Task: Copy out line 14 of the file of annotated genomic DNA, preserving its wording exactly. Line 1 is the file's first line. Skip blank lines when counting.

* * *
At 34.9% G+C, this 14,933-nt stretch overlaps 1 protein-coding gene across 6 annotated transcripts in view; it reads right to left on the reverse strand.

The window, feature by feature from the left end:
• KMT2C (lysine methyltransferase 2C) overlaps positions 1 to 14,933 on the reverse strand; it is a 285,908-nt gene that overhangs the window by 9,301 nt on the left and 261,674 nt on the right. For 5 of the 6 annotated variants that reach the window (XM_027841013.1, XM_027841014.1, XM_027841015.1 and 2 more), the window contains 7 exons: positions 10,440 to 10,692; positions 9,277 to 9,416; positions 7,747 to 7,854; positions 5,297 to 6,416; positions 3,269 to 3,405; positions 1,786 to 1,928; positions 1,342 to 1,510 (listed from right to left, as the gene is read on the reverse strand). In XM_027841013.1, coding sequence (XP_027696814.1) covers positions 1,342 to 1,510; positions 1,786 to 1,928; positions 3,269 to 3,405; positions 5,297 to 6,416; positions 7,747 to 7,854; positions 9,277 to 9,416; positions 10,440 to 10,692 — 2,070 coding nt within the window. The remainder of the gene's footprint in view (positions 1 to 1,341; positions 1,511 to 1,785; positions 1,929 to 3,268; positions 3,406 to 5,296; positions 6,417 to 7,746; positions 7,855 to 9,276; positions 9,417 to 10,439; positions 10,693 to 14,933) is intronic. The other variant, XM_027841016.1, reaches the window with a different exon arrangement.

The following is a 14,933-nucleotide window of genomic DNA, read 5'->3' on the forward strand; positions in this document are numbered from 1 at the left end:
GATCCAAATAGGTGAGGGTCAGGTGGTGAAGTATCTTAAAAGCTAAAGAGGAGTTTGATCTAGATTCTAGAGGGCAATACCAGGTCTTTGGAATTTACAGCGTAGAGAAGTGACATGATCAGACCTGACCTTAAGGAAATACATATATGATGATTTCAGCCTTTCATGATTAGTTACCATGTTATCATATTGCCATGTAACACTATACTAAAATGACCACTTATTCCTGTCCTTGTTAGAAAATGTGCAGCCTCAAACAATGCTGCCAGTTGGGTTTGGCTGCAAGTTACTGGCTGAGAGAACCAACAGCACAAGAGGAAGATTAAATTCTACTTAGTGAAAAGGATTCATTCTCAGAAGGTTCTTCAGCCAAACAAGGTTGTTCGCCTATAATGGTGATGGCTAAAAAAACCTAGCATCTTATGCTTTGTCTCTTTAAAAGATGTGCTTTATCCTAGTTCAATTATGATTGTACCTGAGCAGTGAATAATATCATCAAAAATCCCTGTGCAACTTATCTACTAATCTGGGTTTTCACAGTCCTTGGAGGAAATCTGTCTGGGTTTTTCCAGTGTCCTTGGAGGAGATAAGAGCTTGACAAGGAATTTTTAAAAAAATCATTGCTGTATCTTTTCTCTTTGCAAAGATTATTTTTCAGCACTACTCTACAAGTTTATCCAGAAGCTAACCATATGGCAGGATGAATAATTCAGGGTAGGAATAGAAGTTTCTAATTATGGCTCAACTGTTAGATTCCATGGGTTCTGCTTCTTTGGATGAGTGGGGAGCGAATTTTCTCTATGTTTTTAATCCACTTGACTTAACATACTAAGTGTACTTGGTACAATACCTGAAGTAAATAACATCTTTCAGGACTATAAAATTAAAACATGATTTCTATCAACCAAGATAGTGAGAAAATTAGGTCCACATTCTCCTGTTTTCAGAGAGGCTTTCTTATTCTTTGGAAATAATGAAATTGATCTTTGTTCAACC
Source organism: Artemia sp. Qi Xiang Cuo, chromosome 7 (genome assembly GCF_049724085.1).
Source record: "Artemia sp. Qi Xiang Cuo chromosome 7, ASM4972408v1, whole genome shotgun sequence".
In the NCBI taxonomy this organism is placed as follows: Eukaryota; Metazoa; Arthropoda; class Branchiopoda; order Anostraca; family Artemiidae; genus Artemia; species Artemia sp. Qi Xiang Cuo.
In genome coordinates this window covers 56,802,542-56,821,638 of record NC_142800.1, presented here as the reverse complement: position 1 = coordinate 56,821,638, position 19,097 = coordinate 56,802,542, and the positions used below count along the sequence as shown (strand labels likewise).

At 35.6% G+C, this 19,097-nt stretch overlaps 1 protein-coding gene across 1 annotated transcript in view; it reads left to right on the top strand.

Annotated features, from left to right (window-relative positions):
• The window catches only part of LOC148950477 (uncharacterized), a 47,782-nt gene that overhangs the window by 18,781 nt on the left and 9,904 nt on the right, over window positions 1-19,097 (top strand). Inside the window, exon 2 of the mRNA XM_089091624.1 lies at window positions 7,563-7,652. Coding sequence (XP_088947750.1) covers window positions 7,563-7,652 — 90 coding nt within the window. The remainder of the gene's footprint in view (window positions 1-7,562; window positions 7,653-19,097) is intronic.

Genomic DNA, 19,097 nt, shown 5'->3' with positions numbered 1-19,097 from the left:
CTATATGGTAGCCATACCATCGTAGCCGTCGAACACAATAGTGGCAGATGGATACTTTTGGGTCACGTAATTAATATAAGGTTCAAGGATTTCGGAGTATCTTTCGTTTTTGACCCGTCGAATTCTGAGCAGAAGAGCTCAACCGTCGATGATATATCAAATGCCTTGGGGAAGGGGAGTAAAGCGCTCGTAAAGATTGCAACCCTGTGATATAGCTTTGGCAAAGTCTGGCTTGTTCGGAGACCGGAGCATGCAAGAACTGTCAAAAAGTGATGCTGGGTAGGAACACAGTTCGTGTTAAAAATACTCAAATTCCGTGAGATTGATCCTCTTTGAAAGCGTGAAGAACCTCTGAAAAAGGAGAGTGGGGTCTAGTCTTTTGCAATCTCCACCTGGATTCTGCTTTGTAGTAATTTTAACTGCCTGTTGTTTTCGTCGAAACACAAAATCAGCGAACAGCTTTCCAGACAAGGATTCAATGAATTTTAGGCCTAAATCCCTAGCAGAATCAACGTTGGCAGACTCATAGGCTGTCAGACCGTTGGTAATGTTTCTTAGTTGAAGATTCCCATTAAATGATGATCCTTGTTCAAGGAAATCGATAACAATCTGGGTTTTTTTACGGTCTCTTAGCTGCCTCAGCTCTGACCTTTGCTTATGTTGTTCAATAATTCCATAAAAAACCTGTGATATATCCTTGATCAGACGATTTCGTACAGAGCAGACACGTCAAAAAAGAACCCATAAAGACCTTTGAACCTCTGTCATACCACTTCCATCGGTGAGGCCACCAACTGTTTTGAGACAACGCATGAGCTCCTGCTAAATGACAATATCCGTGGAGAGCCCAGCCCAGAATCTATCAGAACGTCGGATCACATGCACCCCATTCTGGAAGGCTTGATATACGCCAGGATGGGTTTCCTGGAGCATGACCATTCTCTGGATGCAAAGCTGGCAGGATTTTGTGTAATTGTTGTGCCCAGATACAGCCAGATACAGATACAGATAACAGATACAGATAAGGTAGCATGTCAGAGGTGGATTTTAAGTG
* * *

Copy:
CTATATGGTAGCCATACCATCGTAGCCGTCGAACACAATAGTGGCAGATGGATACTTTTGGGTCACGTAATTAATATAAGGTTCAAGGATTTCGGAGTATCTTTCGTTTTTGACCCGTCGAATTCTGAGCAGAAGAGCTCAACCGTCGATGATATATCAAATGCCTTGGGGAAGGGGAGTAAAGCGCTCGTAAAGATTGCAACCCTGTGATATAGCTTTGGCAAAGTCTGGCTTGTTCGGAGACCGGAGCATGCAAGAACTGTCAAAAAGTGATGCTGGGTAGGAACACAGTTCGTGTTAAAAATACTCAAATTCCGTGAGATTGATCCTCTTTGAAAGCGTGAAGAACCTCTGAAAAAGGAGAGTGGGGTCTAGTCTTTTGCAATCTCCACCTGGATTCTGCTTTGTAGTAATTTTAACTGCCTGTTGTTTTCGTCGAAACACAAAATCAGCGAACAGCTTTCCAGACAAGGATTCAATGAATTTTAGGCCTAAATCCCTAGCAGAATCAACGTTGGCAGACTCATAGGCTGTCAGACCGTTGGTAATGTTTCTTAGTTGAAGATTCCCATTAAATGATGATCCTTGTTCAAGGAAATCGATAACAATCTGGGTTTTTTTACGGTCTCTTAGCTGCCTCAGCTCTGACCTTTGCTTATGTTGTTCAATAATTCCATAAAAAACCTGTGATATATCCTTGATCAGACGATTTCGTACAGAGCAGACACGTCAAAAAAGAACCCATAAAGACCTTTGAACCTCTGTCATACCACTTCCATCGGTGAGGCCACCAACTGTTTTGAGACAACGCATGAGCTCCTGCTAAATGACAATATCCGTGGAGAGCCCAGCCCAGAATCTATCAGAACGTCGGATCACATGCACCCCATTCTGGAAGGCTTGATATACGCCAGGATGGGTTTCCTGGAGCATGACCATTCTCTGGATGCAAAGCTGGCAGGATTTTGTGTAATTGTTGTGCCCAGATACAGCCAGATACAGATACAGATAACAGATACAGATAAGGTAGCATGTCAGAGGTGGATTTTAAGTG